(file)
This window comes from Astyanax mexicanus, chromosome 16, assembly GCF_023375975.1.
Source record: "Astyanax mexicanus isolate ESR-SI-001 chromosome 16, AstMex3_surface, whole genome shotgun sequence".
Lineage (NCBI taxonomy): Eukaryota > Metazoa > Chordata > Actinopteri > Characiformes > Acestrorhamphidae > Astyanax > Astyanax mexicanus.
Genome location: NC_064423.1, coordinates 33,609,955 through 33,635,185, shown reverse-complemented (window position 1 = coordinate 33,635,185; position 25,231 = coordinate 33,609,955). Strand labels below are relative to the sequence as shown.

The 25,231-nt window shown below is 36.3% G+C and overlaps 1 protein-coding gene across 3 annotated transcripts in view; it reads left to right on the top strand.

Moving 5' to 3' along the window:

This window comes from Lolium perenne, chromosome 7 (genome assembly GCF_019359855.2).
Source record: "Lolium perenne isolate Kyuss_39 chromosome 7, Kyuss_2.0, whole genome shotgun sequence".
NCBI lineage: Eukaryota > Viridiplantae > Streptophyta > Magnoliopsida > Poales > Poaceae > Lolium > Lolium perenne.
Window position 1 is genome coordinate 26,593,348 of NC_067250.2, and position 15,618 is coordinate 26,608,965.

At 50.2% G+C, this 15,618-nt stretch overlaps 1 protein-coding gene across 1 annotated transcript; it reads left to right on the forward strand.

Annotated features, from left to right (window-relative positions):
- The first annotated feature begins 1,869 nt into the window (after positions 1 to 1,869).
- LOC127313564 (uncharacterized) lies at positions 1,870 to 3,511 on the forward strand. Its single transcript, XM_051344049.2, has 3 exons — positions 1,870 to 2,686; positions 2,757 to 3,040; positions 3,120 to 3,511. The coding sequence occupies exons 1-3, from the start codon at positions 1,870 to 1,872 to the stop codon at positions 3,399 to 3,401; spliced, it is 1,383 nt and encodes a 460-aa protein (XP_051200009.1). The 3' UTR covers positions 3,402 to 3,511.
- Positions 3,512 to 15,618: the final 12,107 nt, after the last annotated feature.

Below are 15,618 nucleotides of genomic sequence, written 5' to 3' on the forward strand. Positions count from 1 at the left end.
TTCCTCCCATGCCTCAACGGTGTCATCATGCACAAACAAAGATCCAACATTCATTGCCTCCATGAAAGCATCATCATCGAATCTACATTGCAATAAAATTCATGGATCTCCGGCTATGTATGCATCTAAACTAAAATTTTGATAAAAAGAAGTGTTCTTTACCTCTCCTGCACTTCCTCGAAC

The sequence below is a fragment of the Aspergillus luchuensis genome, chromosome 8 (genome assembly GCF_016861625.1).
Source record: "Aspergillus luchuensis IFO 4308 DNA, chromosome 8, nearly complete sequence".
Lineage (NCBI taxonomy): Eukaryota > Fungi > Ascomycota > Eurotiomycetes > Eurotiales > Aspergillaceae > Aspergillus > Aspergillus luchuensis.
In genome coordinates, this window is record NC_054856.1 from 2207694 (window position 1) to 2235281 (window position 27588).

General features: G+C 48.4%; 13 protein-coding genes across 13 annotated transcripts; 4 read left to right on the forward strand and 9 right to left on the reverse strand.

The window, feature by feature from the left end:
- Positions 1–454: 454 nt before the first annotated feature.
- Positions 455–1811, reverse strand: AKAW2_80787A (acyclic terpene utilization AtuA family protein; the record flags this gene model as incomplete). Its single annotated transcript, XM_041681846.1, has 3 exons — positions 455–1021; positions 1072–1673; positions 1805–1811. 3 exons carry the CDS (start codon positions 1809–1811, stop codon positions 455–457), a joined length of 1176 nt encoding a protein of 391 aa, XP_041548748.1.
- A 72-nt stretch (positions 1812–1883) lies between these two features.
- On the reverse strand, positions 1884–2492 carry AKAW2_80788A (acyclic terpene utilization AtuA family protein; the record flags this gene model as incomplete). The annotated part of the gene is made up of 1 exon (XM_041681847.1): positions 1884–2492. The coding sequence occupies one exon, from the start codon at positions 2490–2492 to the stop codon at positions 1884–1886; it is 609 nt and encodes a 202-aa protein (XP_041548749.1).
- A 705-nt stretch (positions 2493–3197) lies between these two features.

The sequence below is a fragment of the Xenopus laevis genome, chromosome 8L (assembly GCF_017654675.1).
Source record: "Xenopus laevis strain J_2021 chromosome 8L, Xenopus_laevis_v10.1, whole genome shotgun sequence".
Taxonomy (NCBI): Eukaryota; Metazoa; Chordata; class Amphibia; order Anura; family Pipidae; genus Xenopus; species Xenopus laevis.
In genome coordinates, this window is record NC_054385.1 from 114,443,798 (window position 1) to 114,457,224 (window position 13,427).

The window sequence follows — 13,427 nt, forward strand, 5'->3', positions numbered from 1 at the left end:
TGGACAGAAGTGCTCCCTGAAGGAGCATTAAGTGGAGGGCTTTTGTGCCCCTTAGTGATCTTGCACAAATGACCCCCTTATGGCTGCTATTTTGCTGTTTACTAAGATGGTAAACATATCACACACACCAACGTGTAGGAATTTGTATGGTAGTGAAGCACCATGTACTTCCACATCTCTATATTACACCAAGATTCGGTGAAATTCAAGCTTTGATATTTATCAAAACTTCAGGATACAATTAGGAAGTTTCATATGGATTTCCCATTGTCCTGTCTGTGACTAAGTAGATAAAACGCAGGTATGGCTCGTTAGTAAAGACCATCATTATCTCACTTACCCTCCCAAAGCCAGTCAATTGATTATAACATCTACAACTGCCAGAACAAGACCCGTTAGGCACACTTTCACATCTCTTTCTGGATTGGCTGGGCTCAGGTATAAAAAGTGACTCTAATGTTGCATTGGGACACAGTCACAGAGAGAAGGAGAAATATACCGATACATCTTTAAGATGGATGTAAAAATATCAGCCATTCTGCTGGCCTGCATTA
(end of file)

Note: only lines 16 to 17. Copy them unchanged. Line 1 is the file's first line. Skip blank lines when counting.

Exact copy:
Below are 15,618 nucleotides of genomic sequence, written 5' to 3' on the forward strand. Positions count from 1 at the left end.
TTCCTCCCATGCCTCAACGGTGTCATCATGCACAAACAAAGATCCAACATTCATTGCCTCCATGAAAGCATCATCATCGAATCTACATTGCAATAAAATTCATGGATCTCCGGCTATGTATGCATCTAAACTAAAATTTTGATAAAAAGAAGTGTTCTTTACCTCTCCTGCACTTCCTCGAAC